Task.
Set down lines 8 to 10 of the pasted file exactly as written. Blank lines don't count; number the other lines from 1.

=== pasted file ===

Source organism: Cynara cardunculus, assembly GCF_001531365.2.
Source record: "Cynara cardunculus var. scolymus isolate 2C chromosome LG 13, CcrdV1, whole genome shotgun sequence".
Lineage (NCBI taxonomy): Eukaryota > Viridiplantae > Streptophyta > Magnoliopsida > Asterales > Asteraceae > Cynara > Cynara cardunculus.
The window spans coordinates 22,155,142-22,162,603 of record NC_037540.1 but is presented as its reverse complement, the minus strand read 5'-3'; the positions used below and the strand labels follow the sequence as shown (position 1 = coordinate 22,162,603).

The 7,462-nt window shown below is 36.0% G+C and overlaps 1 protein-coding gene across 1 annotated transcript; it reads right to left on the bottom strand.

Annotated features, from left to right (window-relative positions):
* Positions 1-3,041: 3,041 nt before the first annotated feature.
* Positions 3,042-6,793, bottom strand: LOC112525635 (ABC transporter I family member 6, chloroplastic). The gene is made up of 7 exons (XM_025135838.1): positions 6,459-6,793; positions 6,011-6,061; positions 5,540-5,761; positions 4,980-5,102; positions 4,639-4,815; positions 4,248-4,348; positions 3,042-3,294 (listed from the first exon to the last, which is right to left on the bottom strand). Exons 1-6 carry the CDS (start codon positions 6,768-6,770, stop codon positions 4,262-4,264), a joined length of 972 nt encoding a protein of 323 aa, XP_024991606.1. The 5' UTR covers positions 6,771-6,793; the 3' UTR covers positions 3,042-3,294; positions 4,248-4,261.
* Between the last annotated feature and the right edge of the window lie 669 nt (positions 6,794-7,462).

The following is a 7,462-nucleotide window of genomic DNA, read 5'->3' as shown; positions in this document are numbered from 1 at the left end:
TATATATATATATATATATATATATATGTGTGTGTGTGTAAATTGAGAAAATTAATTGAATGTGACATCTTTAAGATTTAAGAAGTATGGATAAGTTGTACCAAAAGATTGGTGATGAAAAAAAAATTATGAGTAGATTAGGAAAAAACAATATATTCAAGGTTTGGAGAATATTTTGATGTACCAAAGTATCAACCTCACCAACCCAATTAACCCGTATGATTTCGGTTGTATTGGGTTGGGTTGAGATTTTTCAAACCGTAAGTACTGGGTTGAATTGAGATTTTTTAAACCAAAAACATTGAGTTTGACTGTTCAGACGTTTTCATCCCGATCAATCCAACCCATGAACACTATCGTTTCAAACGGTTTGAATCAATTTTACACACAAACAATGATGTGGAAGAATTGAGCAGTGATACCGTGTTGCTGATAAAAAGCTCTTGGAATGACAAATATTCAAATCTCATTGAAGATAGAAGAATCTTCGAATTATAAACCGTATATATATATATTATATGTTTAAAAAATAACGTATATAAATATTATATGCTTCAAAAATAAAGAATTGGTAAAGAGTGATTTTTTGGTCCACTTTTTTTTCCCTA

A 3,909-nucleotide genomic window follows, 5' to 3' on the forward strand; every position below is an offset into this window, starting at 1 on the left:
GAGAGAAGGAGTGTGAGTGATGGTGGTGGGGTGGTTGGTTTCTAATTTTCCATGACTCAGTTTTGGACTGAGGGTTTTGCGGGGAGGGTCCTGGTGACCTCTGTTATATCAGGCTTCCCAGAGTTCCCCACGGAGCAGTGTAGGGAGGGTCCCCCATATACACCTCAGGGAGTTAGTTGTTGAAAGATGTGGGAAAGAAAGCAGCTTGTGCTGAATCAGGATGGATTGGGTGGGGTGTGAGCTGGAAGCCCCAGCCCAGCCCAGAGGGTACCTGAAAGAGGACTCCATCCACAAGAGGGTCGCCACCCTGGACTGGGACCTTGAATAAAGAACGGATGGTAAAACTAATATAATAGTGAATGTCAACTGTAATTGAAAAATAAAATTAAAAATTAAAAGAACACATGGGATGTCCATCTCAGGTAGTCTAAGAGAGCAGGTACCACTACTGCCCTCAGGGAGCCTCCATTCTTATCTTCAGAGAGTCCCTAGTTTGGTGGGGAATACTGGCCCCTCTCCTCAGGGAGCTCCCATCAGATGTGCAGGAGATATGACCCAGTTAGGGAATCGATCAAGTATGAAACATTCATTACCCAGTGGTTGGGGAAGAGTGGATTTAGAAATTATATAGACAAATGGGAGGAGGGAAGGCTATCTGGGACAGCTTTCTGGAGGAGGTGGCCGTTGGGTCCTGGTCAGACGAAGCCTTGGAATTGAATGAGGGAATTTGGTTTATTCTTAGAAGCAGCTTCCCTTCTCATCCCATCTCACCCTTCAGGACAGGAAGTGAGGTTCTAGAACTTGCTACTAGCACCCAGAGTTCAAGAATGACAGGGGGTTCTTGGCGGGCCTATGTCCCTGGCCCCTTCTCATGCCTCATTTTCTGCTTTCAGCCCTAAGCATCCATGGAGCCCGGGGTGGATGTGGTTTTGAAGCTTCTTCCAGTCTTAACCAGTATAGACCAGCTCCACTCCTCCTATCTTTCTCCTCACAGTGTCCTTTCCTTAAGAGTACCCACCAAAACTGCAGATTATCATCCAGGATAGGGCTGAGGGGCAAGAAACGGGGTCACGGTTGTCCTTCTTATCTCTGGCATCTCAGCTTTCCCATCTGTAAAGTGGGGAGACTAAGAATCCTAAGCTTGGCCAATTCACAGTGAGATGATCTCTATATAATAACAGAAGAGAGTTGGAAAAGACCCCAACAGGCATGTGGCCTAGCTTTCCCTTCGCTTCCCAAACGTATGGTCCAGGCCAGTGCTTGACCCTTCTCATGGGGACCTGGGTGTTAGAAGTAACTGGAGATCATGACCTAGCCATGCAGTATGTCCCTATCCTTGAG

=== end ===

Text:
* Positions 3,042-6,793, bottom strand: LOC112525635 (ABC transporter I family member 6, chloroplastic). The gene is made up of 7 exons (XM_025135838.1): positions 6,459-6,793; positions 6,011-6,061; positions 5,540-5,761; positions 4,980-5,102; positions 4,639-4,815; positions 4,248-4,348; positions 3,042-3,294 (listed from the first exon to the last, which is right to left on the bottom strand). Exons 1-6 carry the CDS (start codon positions 6,768-6,770, stop codon positions 4,262-4,264), a joined length of 972 nt encoding a protein of 323 aa, XP_024991606.1. The 5' UTR covers positions 6,771-6,793; the 3' UTR covers positions 3,042-3,294; positions 4,248-4,261.
* Between the last annotated feature and the right edge of the window lie 669 nt (positions 6,794-7,462).

The following is a 7,462-nucleotide window of genomic DNA, read 5'->3' as shown; positions in this document are numbered from 1 at the left end: